Tuesday, April 16, 2019

Reminiscing About Notre Dame Cathedral in Paris and Thoughts on Why the Fire That Nearly Destroyed the Historical Landmark Touched People Worldwide

All photographs in this post are courtesy of my best friend, Krista Van Staalduinen, from our trip to Paris in June 2015, and have been used with her permission

Yesterday afternoon when I opened Facebook and saw the news that Notre Dame Cathedral in Paris was on fire, my heart sank. I hoped it was a minor fire and the pompiers (firefighters) in Paris would be able to put it out. But as the afternoon wore on and my social media feeds filled with pictures and videos of the raging fire, that sick feeling in my stomach grew. Notre Dame was burning in earnest; 800+ years of history was literally going up in flames. Now because there are always ignorant, negative people on social media, I had the displeasure of seeing someone make the comment, “But it’s only a building. Be glad nobody died.” Of course everyone is glad nobody died; it’s an absolute miracle nobody was killed. And, yes, okay, it is technically just a building and you can’t equate that with the loss of human life. But it’s so much more than ‘just a building’. For centuries, Notre Dame has been a symbol of Paris. A symbol of art, architecture, history, religion, and culture. It has survived the French Revolution and two World Wars. You don’t have to be Catholic - or even Christian - to appreciate its beauty and rich history. Those things, paired with the fact it seemed like one of those monuments that would be around forever, are part of what makes this such a devastating tragedy for people all over the world. Whether you’ve been to Notre Dame, hoped to go there someday, or you’re indifferent, this is a loss felt by the whole world.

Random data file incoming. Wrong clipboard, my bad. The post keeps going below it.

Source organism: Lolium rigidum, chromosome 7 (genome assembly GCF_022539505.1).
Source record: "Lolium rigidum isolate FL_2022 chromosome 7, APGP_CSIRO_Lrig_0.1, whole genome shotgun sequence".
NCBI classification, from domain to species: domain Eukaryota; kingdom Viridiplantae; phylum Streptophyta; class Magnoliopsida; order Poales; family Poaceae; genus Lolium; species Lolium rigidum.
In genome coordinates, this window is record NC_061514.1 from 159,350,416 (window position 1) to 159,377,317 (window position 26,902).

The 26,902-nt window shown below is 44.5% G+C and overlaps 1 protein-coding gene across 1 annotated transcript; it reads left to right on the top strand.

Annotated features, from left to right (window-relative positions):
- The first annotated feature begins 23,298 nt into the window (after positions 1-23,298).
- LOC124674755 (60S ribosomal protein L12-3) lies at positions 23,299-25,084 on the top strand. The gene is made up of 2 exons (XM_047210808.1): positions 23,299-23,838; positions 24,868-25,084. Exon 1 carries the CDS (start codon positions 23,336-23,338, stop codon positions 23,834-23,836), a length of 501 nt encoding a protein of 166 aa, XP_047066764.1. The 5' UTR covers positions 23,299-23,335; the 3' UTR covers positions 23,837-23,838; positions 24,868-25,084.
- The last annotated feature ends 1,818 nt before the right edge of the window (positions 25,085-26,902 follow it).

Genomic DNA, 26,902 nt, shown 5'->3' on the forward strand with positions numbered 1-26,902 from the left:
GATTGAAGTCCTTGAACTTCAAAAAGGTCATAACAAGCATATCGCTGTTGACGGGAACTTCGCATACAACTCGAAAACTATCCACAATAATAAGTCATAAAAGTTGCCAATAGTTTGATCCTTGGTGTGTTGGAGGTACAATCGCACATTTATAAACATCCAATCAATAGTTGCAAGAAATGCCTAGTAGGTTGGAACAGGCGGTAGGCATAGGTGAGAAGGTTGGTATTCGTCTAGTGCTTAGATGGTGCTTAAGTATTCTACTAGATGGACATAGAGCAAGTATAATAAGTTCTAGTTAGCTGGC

Exterior shot of Notre Dame Cathedral in Paris France in the sunshine
I had the pleasure of visiting Notre Dame twice. My first time was in 2001; I was 17, and it was my first trip abroad. It was a whirlwind ten days of history and art and food and freedom. We saw ancient buildings and priceless art and so many things that left me speechless, but I remember being in complete awe when we walked into Notre Dame. It was swarming with people, and yet there was this hushed sort of reverence inside as people wandered around or sat in the pews or lit candles.

I vividly remember stopping in front of the statue of Joan of Arc and feeling this rush of emotions that brought tears to my eyes. I had just done a school project on the saint and felt this strange affinity to her; I had gone above and beyond on my project, reading everything I could get my hands on (and these were the days when there wasn’t much to be found online, so I think I checked out nearly every book from my library that so much as referenced her). Even though it was just a statue, it was like history coming alive in front of me and making it more real. Another special moment was when I lit a candle in memory of my dad, who died in 1994, and whose family originated in France.

Inside Notre Dame Cathedral in Paris lit candles for prayer